John Wayne Cleaver hunts demons: they've killed his neighbors, his family, and the girl he loves, but in the end he's always won. Now he works for a secret government kill team, using his gift to hunt and kill as many monsters as he can . . .
. . . but the monsters have noticed, and the quiet game of cat and mouse is about to erupt into a full scale supernatural war.
John doesn't want the life he's stuck with. He doesn't want the FBI bossing him around, he doesn't want his only friend imprisoned in a mental ward, and he doesn't want to face the terrifying cannibal who calls himself The Hunter. John doesn't want to kill people. But as the song says, you can't always get what you want. John has learned that the hard way; his clothes have the stains to prove it.
When John again faces evil, he'll know what he has to do.
The Devil's Only Friend is the first book in a brand-new John Wayne Cleaver trilogy by New York Times bestselling author Dan Wells.
About the Author
DAN WELLS lives in North Salt Lake, Utah, with his wife, Dawn, and their five children. He is author of three previous novels about John Wayne Cleaver, The Hollow City, and the popular Partials Sequence of young adult books.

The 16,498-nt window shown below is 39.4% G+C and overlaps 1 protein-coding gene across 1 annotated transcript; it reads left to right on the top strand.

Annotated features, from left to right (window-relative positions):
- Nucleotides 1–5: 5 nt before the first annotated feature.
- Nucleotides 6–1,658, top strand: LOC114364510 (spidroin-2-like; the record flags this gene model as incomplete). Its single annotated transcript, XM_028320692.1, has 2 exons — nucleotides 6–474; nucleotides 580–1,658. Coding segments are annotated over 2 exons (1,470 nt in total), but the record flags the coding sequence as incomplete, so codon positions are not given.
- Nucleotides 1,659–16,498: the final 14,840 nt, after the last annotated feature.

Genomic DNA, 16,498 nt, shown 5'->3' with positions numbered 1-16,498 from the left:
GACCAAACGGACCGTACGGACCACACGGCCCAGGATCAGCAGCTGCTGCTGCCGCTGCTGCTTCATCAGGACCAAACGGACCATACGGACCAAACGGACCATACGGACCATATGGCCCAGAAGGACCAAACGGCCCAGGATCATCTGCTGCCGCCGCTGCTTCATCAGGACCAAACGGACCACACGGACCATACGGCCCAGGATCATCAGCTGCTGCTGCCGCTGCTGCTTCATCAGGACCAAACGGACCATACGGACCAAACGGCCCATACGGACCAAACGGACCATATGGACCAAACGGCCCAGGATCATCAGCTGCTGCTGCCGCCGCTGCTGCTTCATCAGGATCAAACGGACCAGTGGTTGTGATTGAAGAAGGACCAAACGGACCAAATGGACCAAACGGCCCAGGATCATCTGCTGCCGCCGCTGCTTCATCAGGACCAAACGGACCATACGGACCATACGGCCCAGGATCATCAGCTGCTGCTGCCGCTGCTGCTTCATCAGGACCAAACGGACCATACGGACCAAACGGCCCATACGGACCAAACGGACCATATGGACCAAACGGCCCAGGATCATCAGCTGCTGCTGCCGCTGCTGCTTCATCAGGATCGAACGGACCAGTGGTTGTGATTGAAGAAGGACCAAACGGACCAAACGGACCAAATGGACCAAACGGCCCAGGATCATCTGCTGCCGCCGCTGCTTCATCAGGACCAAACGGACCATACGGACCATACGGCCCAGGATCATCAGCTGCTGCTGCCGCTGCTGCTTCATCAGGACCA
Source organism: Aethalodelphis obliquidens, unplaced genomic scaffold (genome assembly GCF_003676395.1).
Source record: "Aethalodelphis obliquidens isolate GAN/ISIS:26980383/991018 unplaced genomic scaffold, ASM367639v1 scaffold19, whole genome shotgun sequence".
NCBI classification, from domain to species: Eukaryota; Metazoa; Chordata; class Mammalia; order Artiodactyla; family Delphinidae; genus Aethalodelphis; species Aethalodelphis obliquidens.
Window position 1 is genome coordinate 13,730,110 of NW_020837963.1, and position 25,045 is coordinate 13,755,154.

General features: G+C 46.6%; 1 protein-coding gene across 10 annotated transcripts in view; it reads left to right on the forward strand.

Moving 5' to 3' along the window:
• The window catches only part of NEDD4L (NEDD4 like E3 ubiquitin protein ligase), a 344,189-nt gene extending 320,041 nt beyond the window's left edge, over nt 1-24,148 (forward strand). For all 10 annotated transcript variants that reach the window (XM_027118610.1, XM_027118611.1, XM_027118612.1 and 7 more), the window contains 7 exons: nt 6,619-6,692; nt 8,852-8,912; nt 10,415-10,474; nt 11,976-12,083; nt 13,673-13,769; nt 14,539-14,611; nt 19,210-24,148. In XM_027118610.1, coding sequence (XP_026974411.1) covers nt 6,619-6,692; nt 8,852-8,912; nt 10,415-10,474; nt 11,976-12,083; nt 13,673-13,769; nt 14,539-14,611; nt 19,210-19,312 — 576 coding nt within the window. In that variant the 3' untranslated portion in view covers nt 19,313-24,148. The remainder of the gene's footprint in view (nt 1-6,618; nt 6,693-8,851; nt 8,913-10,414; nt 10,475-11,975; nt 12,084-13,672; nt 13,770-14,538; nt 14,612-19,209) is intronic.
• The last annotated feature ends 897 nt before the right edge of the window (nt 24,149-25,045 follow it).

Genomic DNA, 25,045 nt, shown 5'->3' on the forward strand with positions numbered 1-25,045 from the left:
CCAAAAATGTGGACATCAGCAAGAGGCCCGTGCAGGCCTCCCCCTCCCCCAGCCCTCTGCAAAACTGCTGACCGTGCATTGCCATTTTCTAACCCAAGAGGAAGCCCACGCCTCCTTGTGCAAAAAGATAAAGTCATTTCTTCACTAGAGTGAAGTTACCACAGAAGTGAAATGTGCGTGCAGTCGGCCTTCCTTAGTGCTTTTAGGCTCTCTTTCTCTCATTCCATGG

Read an Excerpt
The Devil's Only Friend
By Dan Wells
Tom Doherty AssociatesCopyright © 2015 Dan Wells
All rights reserved.
I'm good now. I promise.
My name is John Wayne Cleaver and I was born in a little town in the middle of nowhere called Clayton. You know those little towns on the side of the road, the ones where you drive through and you don't notice them, or maybe you stop for gas and think, "what a dump, who would ever live here?" Well, I did, for sixteen years. And I wish I could say that it was boring, and that nothing ever happened, and that we lived in a sleepy haze of naive innocence far from the troubles of the modern world, but I can't. I killed people. Not as many as other people, I'll grant you, but that's not much consolation, is it? If someone sat next to you on a bus, held out his hand and said, "Hi, I'm John, I've only killed a couple of people," that wouldn't exactly put your mind at ease. But yes, I've killed, and some of them were demons, true, but some of them were people. That I didn't kill the people personally is beside the point; they are dead because of me. That changes you. You start to look at things differently, at lives and their fragility. It's like we're all Humpty Dumpty, held together by tiny, cracking shells, perched up on a wall like it's no big deal. We think we're invincible, and then one little crack and boom, out comes more blood and guts and screams than you'd ever thought could be inside a single body. And when that blood goes, everything else goes with it — breath, thought, movement. Existence. One minute you're alive and then suddenly you're not.